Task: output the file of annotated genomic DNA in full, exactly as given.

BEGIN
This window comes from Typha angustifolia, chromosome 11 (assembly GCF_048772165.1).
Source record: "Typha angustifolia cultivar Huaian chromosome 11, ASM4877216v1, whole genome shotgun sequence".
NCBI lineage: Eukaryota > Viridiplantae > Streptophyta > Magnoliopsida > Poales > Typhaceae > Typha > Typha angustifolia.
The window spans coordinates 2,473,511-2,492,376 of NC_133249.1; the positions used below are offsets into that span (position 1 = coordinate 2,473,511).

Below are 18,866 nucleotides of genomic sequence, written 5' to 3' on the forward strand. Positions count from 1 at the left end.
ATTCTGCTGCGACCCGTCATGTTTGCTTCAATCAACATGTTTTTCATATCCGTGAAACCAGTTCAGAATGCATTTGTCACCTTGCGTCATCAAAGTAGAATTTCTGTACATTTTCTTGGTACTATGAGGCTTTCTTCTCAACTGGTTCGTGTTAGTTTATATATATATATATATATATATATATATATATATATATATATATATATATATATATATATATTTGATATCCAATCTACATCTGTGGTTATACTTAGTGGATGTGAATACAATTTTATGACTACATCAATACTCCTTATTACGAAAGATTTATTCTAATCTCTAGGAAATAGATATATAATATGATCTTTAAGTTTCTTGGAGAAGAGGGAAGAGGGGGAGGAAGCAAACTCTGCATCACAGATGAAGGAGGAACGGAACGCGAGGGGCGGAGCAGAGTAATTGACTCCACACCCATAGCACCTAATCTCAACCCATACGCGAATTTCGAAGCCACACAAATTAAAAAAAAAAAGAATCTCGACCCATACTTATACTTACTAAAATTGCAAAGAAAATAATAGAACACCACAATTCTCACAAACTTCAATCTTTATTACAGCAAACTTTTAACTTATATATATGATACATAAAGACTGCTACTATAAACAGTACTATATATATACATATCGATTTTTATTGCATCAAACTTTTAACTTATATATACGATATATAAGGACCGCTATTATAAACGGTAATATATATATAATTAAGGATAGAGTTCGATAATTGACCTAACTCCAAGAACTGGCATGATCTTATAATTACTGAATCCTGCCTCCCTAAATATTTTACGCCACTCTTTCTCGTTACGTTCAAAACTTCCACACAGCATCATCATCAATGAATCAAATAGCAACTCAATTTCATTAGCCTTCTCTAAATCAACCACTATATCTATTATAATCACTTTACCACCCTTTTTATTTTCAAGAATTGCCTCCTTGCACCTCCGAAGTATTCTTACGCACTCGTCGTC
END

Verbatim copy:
This window comes from Typha angustifolia, chromosome 11 (assembly GCF_048772165.1).
Source record: "Typha angustifolia cultivar Huaian chromosome 11, ASM4877216v1, whole genome shotgun sequence".
NCBI lineage: Eukaryota > Viridiplantae > Streptophyta > Magnoliopsida > Poales > Typhaceae > Typha > Typha angustifolia.
The window spans coordinates 2,473,511-2,492,376 of NC_133249.1; the positions used below are offsets into that span (position 1 = coordinate 2,473,511).

Below are 18,866 nucleotides of genomic sequence, written 5' to 3' on the forward strand. Positions count from 1 at the left end.
ATTCTGCTGCGACCCGTCATGTTTGCTTCAATCAACATGTTTTTCATATCCGTGAAACCAGTTCAGAATGCATTTGTCACCTTGCGTCATCAAAGTAGAATTTCTGTACATTTTCTTGGTACTATGAGGCTTTCTTCTCAACTGGTTCGTGTTAGTTTATATATATATATATATATATATATATATATATATATATATATATATATATATATATATATATTTGATATCCAATCTACATCTGTGGTTATACTTAGTGGATGTGAATACAATTTTATGACTACATCAATACTCCTTATTACGAAAGATTTATTCTAATCTCTAGGAAATAGATATATAATATGATCTTTAAGTTTCTTGGAGAAGAGGGAAGAGGGGGAGGAAGCAAACTCTGCATCACAGATGAAGGAGGAACGGAACGCGAGGGGCGGAGCAGAGTAATTGACTCCACACCCATAGCACCTAATCTCAACCCATACGCGAATTTCGAAGCCACACAAATTAAAAAAAAAAAGAATCTCGACCCATACTTATACTTACTAAAATTGCAAAGAAAATAATAGAACACCACAATTCTCACAAACTTCAATCTTTATTACAGCAAACTTTTAACTTATATATATGATACATAAAGACTGCTACTATAAACAGTACTATATATATACATATCGATTTTTATTGCATCAAACTTTTAACTTATATATACGATATATAAGGACCGCTATTATAAACGGTAATATATATATAATTAAGGATAGAGTTCGATAATTGACCTAACTCCAAGAACTGGCATGATCTTATAATTACTGAATCCTGCCTCCCTAAATATTTTACGCCACTCTTTCTCGTTACGTTCAAAACTTCCACACAGCATCATCATCAATGAATCAAATAGCAACTCAATTTCATTAGCCTTCTCTAAATCAACCACTATATCTATTATAATCACTTTACCACCCTTTTTATTTTCAAGAATTGCCTCCTTGCACCTCCGAAGTATTCTTACGCACTCGTCGTC